• These properties can be stored in a Map<String, Object>, hashed by property name.
  • Read property file once (presumably when the application starts, or whenever it's appropriate to load properties) --> Properties object (say, props).
  • Pass props around to anything that needs access to those properties.
    • Or if you don't want to pass it around explicitly, use a static accessor as illustrated here.
  • Access properties using props.get("PROPERTY_NAME") (which just looks up that property in the internal Map).
    • If you don't want to use String lookups, you can keep an enum of valid property names somewhere, and do storage/lookups using that, but then you have to update that enum every time you add a new property to the file.
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Thanks, this is also useful –  Austin Aug 30 '13 at 17:08
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I've had success using an Enum, and in the constructor using the name() method to read a property of the same name. Be sure to handle exceptions in a reasonable way or else the whole class will fail to load and you won't get a helpful error message.

Benefits of this approach are that each enum value automatically corresponds to a property without having to write individual mapping code for each property. You do of course need an enum value for each property (that's unavoidable if you want DRY prop references), but you avoid repetitive per-property initialization code using unchecked Strings.

Drawbacks are that enums don't allow generic types, so if you wanted certain properties to return Integer and others to return String, then you might be better served with a classic singleton class design.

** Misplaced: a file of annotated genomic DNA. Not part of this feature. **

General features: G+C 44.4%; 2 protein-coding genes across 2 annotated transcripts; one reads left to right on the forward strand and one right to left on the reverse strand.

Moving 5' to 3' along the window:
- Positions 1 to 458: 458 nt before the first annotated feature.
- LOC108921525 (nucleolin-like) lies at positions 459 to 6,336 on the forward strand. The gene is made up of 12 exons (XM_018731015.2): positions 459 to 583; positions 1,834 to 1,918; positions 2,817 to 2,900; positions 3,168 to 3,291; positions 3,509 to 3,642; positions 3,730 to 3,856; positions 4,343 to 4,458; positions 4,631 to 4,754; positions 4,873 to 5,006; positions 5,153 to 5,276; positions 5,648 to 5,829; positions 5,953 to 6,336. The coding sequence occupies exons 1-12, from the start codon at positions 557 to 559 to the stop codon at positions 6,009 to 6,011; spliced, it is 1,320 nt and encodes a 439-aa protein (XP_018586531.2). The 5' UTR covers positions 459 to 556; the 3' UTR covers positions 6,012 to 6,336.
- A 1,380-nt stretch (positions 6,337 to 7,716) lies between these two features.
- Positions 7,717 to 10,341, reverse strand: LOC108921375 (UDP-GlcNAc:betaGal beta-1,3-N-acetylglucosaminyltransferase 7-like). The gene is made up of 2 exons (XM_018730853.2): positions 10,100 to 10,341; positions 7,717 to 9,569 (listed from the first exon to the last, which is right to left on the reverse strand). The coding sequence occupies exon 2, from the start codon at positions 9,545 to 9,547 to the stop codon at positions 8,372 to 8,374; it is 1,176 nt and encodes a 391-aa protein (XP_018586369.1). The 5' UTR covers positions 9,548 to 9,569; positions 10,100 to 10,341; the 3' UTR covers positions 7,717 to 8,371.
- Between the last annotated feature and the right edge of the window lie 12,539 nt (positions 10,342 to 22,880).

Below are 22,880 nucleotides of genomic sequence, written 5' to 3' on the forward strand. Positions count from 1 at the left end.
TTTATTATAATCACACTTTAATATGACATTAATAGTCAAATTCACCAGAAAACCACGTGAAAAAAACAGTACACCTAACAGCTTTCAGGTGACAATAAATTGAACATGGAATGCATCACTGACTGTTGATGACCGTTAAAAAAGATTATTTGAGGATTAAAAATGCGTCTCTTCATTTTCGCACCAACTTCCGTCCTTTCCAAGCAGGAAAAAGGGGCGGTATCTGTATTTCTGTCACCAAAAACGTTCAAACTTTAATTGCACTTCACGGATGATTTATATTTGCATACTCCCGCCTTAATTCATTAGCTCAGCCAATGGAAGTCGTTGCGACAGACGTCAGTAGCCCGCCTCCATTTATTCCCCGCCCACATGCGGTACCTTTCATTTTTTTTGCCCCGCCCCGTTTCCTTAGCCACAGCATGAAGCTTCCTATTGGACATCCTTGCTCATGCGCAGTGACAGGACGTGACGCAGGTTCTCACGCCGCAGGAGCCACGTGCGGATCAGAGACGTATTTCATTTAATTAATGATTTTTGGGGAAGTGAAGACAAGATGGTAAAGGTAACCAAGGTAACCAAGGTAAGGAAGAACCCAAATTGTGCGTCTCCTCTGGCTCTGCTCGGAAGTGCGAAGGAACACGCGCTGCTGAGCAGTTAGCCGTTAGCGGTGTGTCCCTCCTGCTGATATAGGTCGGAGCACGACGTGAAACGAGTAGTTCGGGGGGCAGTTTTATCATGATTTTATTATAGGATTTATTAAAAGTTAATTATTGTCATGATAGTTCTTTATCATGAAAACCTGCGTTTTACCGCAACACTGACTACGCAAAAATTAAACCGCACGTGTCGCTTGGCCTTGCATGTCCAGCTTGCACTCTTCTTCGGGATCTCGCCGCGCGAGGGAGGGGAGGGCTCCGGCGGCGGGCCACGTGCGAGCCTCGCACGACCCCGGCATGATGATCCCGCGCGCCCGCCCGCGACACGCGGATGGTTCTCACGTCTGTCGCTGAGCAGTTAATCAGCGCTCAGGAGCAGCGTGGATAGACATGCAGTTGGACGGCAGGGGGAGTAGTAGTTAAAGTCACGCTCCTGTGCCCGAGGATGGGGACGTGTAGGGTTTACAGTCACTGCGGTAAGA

If you want to go crazy with this you could also write a script to generate your Enum or singleton java source code from the properties file, to keep your code extra DRY.

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for me static inner class is the best possible way to do it. It will do it with lazily, as class loading is synchronized so thread safe, plus performant also. So with this we are achieving three things:

  1. good performance because with synchronizing the liveliness will suffer, but here we are using static inner class.
  2. thread safety because when inner class will be loaded than only map will be initialized as the class loading is thread safe hence all total thread safe.
  3. Inner class will be loaded when we will call Singleton.initialize().get(key) so the map gets initialized lazily.

Below is the code...

public class SingletonFactory 
{   
    private static class Singleton
    {
        private static final Map<String, String> map = new HashMap<String, String>();
        static
        {
            try
            {
                //here we can read properties files
                map.put("KEY", "VALUE");
            }
            catch(Exception e)
            {
                //we can do the exception handling
                System.out.println(e);
            }
        }
        private static Map<String, String> initialize()
        {   
            return map;
        }
    }

    public static String getValue(String key)
    {
        return Singleton.initialize().get(key);
    }
}